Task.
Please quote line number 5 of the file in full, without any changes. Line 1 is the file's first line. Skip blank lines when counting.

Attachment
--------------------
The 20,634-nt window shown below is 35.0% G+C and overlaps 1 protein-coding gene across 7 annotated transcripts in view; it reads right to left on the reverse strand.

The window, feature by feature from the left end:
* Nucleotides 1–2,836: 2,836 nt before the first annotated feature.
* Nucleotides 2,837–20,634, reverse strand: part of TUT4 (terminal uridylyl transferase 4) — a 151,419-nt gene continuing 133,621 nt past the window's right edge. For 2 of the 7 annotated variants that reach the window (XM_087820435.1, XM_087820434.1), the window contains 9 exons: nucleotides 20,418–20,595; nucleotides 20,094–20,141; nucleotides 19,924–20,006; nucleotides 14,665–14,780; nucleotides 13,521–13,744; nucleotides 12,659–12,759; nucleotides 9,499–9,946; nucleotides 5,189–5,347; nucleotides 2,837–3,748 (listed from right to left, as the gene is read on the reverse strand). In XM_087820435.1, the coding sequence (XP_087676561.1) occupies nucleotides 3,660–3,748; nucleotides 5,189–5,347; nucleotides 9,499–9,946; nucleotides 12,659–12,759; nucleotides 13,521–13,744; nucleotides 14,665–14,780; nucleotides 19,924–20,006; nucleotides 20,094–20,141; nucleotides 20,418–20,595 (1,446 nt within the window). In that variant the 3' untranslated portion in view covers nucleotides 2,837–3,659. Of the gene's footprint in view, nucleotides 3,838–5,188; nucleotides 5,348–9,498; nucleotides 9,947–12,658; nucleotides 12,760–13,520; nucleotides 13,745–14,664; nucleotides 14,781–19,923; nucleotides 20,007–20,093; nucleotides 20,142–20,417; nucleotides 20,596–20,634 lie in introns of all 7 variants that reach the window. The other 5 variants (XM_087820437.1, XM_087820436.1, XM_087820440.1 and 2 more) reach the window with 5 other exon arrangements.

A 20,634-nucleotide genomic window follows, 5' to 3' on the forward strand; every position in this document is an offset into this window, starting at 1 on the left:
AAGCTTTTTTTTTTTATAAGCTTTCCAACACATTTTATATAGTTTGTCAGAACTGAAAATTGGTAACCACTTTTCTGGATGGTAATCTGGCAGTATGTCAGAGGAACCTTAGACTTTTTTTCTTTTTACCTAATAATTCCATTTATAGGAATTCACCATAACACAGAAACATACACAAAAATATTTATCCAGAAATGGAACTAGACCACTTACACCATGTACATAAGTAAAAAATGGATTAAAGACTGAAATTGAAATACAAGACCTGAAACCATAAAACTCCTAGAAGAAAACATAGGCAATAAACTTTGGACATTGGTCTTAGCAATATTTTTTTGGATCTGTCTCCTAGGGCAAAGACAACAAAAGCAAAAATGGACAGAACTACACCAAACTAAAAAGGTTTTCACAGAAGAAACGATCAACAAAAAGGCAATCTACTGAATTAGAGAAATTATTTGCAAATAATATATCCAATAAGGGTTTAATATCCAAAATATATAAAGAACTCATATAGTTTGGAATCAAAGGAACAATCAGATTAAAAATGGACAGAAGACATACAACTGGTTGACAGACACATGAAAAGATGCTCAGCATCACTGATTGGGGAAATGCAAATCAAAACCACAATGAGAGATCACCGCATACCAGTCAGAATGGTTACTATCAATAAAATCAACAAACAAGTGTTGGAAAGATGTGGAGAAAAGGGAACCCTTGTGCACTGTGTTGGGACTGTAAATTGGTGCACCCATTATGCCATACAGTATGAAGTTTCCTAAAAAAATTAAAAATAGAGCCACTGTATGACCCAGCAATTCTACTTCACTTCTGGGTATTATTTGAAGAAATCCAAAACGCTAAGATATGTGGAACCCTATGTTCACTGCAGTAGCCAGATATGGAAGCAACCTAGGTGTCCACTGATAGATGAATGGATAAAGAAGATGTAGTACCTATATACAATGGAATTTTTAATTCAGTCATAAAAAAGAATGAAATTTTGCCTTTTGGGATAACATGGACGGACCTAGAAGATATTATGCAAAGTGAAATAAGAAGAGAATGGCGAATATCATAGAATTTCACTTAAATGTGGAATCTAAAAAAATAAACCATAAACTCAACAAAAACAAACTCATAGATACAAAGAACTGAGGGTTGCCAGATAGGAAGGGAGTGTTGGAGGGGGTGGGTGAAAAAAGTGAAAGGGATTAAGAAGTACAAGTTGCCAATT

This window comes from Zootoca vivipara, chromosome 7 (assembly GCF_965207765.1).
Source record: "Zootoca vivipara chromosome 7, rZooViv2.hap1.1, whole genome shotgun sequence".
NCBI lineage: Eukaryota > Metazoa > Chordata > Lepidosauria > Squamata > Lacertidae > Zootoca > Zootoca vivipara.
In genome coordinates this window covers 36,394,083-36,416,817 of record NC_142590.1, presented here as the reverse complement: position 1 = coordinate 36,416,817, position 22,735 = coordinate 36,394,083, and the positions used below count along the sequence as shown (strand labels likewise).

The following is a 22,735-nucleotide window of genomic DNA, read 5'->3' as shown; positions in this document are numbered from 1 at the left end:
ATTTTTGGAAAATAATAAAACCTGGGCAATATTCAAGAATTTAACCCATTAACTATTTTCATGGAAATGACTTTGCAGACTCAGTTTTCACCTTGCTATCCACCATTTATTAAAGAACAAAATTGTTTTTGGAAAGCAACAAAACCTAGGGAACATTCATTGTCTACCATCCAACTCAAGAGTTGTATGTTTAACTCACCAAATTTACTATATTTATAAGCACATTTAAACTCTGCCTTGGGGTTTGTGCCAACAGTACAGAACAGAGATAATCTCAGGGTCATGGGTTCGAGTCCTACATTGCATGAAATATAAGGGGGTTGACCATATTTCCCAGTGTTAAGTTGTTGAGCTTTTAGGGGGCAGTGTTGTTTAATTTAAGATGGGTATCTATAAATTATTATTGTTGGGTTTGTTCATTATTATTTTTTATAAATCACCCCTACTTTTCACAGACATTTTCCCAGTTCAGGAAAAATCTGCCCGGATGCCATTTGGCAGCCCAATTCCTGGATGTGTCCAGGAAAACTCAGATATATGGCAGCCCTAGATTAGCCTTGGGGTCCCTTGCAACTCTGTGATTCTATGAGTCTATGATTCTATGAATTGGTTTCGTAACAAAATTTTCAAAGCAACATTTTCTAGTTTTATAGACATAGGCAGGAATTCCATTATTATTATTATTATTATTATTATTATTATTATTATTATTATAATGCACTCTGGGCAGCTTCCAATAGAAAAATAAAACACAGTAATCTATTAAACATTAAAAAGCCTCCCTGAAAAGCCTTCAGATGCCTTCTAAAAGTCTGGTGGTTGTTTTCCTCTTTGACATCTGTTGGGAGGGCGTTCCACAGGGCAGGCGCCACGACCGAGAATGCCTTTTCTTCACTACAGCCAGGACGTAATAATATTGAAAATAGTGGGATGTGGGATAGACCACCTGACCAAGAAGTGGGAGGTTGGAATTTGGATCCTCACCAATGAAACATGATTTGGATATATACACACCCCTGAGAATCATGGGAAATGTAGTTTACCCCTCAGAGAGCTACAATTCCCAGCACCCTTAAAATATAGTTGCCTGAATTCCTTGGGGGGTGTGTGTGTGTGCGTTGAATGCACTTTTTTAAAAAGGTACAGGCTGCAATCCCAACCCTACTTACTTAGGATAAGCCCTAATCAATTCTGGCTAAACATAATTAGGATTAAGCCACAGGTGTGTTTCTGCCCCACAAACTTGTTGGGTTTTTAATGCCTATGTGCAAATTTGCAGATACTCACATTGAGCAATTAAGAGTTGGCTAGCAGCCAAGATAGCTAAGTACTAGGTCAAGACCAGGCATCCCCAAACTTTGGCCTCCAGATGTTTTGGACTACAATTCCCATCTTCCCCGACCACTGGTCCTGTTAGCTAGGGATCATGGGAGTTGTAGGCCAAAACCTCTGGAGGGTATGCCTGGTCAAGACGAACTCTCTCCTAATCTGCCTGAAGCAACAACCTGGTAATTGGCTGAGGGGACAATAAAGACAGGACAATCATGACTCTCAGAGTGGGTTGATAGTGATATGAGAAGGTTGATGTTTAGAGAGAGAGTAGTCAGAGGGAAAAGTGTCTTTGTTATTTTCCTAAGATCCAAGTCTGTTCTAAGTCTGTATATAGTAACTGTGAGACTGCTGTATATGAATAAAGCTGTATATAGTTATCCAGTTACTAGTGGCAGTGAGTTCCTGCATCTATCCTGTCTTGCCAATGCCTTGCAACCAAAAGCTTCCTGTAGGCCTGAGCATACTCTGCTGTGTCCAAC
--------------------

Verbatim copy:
A 20,634-nucleotide genomic window follows, 5' to 3' on the forward strand; every position in this document is an offset into this window, starting at 1 on the left: